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Joburg's urban forest to grow
30 August 2007
Celebrating Arbor week

Already the largest manmade urban forest in the world, Johannesburg is planning to add thousands more trees to its landscape, greening the traditionally neglected townships.

THOUSANDS of trees will be planted across Joburg over the next three years under City Parks's new One tree at a time campaign.

Some 100 000 indigenous trees will planted on the streets of new and developing suburbs under the campaign, which will be launched on Monday, 3 September.

'Trees are the lifelines of our city,' says City Parks' Luther Williamson
'Trees are the lifelines of our city,' says City Parks' Luther Williamson

According to Prema Naidoo, the member of the mayoral committee for environment, the campaign is aimed at solving greening problems caused by urbanisation. "There is a collective need to accelerate greening programmes to enhance the quality of life of every resident."

One tree at a time is an appeal to individuals and business to work with the City in building a greener and healthier Johannesburg, says Jenny Moodley, the City Parks spokesperson. The agency will plant 9 500 street trees during Arbor Month to add to the 2 100 already planted. Various completed road island initiatives will also be unveiled.

Arbor Day – when people are encouraged to plant trees - is celebrated nationally on 1 September; in 1999, the government extended the celebration for a week, running from 1 to 7 September. City Parks will run its programmes over the full month.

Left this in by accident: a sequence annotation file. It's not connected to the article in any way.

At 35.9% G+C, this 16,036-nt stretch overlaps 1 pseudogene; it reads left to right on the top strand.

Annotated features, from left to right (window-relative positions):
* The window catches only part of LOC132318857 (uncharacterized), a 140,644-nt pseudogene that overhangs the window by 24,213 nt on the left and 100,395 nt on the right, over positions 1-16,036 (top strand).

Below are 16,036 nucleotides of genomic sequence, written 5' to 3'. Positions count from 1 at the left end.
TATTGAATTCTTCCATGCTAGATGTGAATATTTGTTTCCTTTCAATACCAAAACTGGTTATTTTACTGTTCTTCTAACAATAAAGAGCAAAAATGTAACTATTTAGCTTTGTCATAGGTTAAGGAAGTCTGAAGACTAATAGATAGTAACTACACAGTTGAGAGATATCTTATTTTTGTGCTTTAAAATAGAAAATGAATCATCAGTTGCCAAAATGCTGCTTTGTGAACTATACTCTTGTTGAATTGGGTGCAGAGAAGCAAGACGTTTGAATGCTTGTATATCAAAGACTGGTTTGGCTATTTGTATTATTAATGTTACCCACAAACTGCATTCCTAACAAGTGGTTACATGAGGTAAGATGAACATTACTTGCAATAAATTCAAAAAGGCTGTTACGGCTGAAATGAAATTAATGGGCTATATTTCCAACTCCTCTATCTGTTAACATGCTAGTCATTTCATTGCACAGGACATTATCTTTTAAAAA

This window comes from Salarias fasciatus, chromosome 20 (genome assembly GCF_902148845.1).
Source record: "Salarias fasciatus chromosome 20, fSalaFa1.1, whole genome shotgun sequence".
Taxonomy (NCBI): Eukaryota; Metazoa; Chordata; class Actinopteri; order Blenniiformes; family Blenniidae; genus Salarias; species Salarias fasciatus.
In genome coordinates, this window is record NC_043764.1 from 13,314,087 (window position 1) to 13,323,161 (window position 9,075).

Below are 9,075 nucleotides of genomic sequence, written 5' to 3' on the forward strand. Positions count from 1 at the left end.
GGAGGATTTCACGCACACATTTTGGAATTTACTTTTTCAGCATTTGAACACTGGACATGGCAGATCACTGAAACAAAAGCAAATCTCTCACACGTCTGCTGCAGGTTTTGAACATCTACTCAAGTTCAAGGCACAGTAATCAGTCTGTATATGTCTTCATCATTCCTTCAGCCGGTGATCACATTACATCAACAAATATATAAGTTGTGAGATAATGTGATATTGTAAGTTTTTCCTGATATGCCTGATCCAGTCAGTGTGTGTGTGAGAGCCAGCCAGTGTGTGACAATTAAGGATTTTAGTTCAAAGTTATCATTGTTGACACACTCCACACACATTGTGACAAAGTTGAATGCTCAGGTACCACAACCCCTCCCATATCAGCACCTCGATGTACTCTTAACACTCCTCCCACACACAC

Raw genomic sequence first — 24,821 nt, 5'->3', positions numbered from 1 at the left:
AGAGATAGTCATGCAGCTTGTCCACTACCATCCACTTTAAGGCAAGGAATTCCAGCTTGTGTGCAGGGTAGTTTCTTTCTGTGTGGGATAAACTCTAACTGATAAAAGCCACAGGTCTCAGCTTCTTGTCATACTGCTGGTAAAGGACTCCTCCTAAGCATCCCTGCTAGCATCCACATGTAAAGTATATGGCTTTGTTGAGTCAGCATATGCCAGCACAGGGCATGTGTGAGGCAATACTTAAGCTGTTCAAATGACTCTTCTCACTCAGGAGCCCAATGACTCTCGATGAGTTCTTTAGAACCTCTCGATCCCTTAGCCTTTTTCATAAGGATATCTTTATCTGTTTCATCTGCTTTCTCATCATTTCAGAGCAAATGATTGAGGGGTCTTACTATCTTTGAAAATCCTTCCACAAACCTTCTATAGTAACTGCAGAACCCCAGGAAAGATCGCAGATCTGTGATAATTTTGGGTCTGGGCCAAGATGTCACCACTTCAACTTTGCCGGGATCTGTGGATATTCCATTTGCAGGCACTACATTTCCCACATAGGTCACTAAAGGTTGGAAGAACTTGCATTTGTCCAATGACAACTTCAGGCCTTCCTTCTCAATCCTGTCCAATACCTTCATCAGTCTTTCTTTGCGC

Some R44-million has been set aside for the City Parks campaign. "This is a huge investment in greening and beatifying our city," says Johnny Masinga, the organisational developmental adviser at Equity Aviation, one of the companies that is working with City Parks on One tree at a time. Through supporting the project, companies will have a chance to help fight climate change.

"Residents are reminded that we have a collective responsibility to nurture our greenery, as trees improve air quality, provide a habitat for wildlife and have the potential to increase property values," Moodley adds.

Luther Williamson, the managing director of City Parks, says Arbor Month gives people an opportunity to reflect on the importance of trees. "Tress, with their health, economic and environmental benefits, are the lifelines of our city."

Arbor Month events
City Parks has partnered with a number of companies to plant thousands of trees across Johannesburg.

First off, Executive Mayor Amos Masondo will join hundreds of people at Dorothy Nyembe Park in Dobsonville Soweto on Saturday, 1 September, where 11 000 trees will be handed over to Dobsonville residents.

South African former Formula One world champion Jody Scheckter donated the trees in support of the City's ambitious Greening Soweto project, under which it aims to turn the township into an urban forest before the 2010 Fifa World Cup™. He has partnered with City Parks, Talk Radio 702 and Food and Trees for Africa.

The event will start at 11am.

Alexandra
At River Park in Alexandra, more than 500 people will receive 1 000 tress donated by Equity Aviation on Tuesday, 4 September. The event will start at 10am.

Pikitup
Meanwhile, Pikitup will be planting more than 80 trees in Soweto, Alexandra and Diepsloot.

Under the theme, My tree for 2010 and beyond, a team led by Amanda Buzo, the utility's head of environmental management, will be working with three environmental organisations from these places to promote the role of trees in achieving a healthy environment. Residents will be urged to adopt the trees to ensure that they are maintained.

"We need to reconcile with the environment and realise the importance of trees to us human beings," says Smith Radigoana, the utility's manager of environmental education awareness and community development.

The Department of Water Affairs and Forestry's chosen trees to plant during Arbor Week this year are the Pavetta schumanniana (poison brides bush) and the Rhus pyroides (common wild currant).

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